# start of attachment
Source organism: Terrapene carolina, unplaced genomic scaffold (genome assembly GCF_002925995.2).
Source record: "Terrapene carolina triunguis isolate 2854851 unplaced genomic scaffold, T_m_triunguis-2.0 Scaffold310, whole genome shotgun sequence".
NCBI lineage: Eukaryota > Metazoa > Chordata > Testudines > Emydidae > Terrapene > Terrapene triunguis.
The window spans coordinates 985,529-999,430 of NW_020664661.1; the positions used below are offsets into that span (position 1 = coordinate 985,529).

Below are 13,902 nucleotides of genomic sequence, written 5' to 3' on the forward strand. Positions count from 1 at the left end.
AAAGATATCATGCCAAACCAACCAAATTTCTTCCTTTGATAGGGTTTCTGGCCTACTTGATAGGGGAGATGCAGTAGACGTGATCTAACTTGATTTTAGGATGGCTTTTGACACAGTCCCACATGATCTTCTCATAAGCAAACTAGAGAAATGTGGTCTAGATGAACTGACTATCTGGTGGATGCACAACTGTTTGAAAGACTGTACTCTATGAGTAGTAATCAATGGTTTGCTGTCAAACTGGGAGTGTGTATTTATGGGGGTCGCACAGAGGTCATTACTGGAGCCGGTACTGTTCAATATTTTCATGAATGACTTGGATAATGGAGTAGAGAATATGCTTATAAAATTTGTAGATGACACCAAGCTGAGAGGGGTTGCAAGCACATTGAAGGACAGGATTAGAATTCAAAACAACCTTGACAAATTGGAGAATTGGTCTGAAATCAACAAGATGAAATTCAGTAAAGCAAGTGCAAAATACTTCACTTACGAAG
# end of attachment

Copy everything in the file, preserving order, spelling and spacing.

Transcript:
Source organism: Terrapene carolina, unplaced genomic scaffold (genome assembly GCF_002925995.2).
Source record: "Terrapene carolina triunguis isolate 2854851 unplaced genomic scaffold, T_m_triunguis-2.0 Scaffold310, whole genome shotgun sequence".
NCBI lineage: Eukaryota > Metazoa > Chordata > Testudines > Emydidae > Terrapene > Terrapene triunguis.
The window spans coordinates 985,529-999,430 of NW_020664661.1; the positions used below are offsets into that span (position 1 = coordinate 985,529).

Below are 13,902 nucleotides of genomic sequence, written 5' to 3' on the forward strand. Positions count from 1 at the left end.
AAAGATATCATGCCAAACCAACCAAATTTCTTCCTTTGATAGGGTTTCTGGCCTACTTGATAGGGGAGATGCAGTAGACGTGATCTAACTTGATTTTAGGATGGCTTTTGACACAGTCCCACATGATCTTCTCATAAGCAAACTAGAGAAATGTGGTCTAGATGAACTGACTATCTGGTGGATGCACAACTGTTTGAAAGACTGTACTCTATGAGTAGTAATCAATGGTTTGCTGTCAAACTGGGAGTGTGTATTTATGGGGGTCGCACAGAGGTCATTACTGGAGCCGGTACTGTTCAATATTTTCATGAATGACTTGGATAATGGAGTAGAGAATATGCTTATAAAATTTGTAGATGACACCAAGCTGAGAGGGGTTGCAAGCACATTGAAGGACAGGATTAGAATTCAAAACAACCTTGACAAATTGGAGAATTGGTCTGAAATCAACAAGATGAAATTCAGTAAAGCAAGTGCAAAATACTTCACTTACGAAG